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Superregnum: Eukaryota
Regnum: Animalia
Subregnum: Eumetazoa
Cladus: Bilateria
Cladus: Nephrozoa
Superphylum: Deuterostomia
Phylum: Chordata
Cladus: Craniata
Subphylum: Vertebrata
Infraphylum: Gnathostomata
Superclassis: Tetrapoda
Cladus: Reptiliomorpha
Cladus: Amniota
Classis: Reptilia
Cladus: Eureptilia
Cladus: Romeriida
Subclassis: Diapsida
Cladus: Sauria
Infraclassis: Lepidosauromorpha
Superordo: Lepidosauria
Ordo: Squamata
Subordo: Serpentes
Infraordo: Caenophidia
Superfamilia: Elapoidea

Familia: Elapidae
Subfamilia: Hydrophiinae
Genus: Demansia
Species (14): D. angusticeps – D. calodera – D. flagellatio – D. olivacea – D. papuensis – D. psammophis – D. quaesitor – D. reticulata – D. rimicola – D. rufescens – D. shinei – D. simplex – D. torquata – D. vestigiata

Demansia Gray, 1842

Uetz, P. & Hallermann, J. 2021. Demansia . The Reptile Database. Accessed on 1 May 2021.

Vernacular names
English: Venomous Whip Snakes

Demansia is a genus of venomous snakes of the family Elapidae. Members of the genus are commonly known as whip snakes or whipsnakes, as are members of several other genera.


All species of the genus Demansia are gray, brown, gray-green, or beige, save for Demansia psammophis (yellow-faced whip snake), which may be cream-coloured. Whip snakes are long and slender. They have large eyes and relatively small heads that are only slightly wider than their bodies. All species in the genus Demansia are venomous.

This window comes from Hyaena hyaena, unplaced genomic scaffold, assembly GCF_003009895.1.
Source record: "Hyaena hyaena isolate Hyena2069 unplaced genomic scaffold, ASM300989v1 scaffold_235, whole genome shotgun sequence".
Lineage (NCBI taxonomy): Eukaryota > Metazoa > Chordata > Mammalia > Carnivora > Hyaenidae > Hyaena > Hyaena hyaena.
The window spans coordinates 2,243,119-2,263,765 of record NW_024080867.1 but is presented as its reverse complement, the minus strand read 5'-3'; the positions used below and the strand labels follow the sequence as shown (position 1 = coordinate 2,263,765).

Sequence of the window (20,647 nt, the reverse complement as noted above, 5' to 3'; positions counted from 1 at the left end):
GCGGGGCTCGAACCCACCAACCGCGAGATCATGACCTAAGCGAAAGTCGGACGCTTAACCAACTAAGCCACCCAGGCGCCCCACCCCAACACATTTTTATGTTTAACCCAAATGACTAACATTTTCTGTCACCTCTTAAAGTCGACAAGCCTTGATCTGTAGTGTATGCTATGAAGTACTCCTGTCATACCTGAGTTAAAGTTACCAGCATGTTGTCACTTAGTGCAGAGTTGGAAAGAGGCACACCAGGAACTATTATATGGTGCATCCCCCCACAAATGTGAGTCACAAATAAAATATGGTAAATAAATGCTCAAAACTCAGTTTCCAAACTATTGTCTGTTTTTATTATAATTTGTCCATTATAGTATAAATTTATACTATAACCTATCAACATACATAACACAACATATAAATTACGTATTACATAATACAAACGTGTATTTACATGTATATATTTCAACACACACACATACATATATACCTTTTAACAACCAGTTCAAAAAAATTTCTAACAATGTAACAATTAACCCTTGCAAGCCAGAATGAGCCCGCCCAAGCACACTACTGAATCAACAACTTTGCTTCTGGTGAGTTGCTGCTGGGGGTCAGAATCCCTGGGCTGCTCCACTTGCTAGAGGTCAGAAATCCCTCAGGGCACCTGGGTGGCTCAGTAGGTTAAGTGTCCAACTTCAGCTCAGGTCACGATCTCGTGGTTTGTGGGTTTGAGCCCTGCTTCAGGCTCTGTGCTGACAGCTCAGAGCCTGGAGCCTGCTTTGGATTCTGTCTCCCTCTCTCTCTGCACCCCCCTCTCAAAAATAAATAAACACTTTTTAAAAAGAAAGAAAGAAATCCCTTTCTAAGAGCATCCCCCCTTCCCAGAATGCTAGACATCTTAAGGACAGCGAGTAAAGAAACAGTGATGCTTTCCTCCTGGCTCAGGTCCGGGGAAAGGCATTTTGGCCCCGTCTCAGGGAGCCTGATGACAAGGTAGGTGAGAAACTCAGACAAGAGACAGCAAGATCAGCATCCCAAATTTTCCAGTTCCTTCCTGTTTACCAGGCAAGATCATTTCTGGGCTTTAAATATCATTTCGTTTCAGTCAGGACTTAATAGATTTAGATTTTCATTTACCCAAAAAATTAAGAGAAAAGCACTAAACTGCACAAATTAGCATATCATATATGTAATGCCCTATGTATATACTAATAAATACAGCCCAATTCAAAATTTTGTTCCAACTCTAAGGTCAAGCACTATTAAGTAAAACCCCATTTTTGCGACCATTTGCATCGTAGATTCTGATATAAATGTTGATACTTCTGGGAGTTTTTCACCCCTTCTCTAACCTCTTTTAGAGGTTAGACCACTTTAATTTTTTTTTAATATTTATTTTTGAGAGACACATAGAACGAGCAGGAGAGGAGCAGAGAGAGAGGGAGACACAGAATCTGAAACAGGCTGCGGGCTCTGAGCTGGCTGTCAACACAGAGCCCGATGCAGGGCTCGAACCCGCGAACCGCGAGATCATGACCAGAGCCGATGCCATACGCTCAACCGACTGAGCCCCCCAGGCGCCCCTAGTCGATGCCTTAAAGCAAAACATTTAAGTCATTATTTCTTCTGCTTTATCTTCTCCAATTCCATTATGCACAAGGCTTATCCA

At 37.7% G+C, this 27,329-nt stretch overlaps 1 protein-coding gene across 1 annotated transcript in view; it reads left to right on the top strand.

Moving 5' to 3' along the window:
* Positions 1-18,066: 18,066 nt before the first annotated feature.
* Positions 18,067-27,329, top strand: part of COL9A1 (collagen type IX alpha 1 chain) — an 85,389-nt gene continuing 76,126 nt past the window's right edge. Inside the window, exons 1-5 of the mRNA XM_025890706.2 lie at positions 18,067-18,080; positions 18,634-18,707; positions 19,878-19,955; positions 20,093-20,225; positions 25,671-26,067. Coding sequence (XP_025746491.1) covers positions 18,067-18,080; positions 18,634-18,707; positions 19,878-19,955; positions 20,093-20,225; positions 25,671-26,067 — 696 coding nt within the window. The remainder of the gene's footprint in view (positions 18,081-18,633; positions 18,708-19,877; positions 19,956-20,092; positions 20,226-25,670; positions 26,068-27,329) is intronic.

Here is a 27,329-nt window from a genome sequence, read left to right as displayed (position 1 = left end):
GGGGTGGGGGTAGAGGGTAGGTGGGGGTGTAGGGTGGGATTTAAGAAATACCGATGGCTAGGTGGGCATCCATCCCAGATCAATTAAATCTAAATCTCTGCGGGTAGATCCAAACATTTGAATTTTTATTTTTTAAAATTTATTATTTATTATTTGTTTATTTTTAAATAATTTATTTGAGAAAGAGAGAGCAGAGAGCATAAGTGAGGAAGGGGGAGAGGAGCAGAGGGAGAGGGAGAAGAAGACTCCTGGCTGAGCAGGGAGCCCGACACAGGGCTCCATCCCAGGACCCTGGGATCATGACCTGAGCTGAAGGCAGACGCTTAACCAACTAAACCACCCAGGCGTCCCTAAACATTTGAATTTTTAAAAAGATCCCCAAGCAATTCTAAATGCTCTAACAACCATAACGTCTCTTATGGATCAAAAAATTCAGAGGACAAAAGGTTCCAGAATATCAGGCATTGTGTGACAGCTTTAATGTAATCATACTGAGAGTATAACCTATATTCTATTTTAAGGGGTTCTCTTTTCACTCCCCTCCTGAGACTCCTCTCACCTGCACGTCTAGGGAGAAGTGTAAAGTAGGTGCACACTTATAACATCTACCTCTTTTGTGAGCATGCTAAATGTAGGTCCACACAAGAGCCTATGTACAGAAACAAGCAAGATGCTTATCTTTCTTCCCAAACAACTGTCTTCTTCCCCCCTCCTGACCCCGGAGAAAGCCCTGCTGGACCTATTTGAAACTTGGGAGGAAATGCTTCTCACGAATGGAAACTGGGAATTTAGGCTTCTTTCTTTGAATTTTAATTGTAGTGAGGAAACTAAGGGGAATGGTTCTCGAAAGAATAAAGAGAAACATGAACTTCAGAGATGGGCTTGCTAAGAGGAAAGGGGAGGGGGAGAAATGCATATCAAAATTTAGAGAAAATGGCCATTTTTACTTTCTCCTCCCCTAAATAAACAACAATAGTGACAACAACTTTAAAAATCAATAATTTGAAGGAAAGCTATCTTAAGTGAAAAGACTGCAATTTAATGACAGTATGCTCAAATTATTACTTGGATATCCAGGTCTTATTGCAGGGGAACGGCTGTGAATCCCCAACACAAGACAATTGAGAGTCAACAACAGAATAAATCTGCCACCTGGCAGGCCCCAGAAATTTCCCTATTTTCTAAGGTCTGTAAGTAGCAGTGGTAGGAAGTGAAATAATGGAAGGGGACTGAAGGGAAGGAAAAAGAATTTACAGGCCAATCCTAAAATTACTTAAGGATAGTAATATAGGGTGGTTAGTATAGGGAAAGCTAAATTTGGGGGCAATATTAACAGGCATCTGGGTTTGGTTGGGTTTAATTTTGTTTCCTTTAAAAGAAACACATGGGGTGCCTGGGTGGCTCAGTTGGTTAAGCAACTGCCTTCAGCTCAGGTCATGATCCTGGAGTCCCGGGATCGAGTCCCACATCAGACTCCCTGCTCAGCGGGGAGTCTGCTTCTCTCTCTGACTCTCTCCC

Whip snakes of the genus Demansia are found in Australia, Papua New Guinea in the area around Port Moresby, and nearby islands.

Demansia whip snakes eat mainly lizards. These whipsnakes are diurnal (active in the day), and use their keen eyesight to hunt. The prey dies quickly from the effects of the snake's venom.
Interaction with humans

In 2007 a man died after being bitten by a whip snake in Victoria. Their bites are generally regarded as akin to a bee sting and relatively harmless, but the man became woozy and went into cardiac arrest before paramedics arrived.[1]

The following 14 species are recognized as being valid.[2]

Demansia angusticeps (Macleay, 1888) - narrow-headed whipsnake
Demansia calodera Storr, 1978 - black-necked whipsnake
Demansia flagellatio Wells & Wellington, 1985 - long-tailed whipsnake
Demansia olivacea (Gray, 1842) - olive whipsnake
Demansia papuensis (Macleay, 1877) - greater black whipsnake
Demansia psammophis (Schlegel, 1837) - yellow-faced whipsnake
Demansia quaesitor Shea, 2007 - sombre whipsnake
Demansia reticulata (Gray, 1842) - reticulated whipsnake
Demansia rimicola Scanlon, 2007 - soil-crack whipsnake
Demansia rufescens Storr, 1978 - rufous whip snake
Demansia shinei Shea, 2007 - Shine's whipsnake
Demansia simplex Storr, 1978 - grey whipsnake
Demansia torquata (Günther, 1862) - collared whipsnake
Demansia vestigiata (De Vis, 1884) - lesser black whipsnake

Nota bene: A binomial authority in parentheses indicates that the species was originally described in a genus other than Demansia.
See also

Whip snake (disambiguation)


Harrison, Dan (17 April 2007). "'Harmless' snake proves deadly". The Age. Retrieved 5 November 2021.

Genus Demansia at The Reptile Database.

Further reading

Gray JE (1842). "Description of some hitherto unrecorded species of Australian Reptiles and Batrachians". Zoological Miscellany 2: 51-57. (Demansia, new genus, p. 54).


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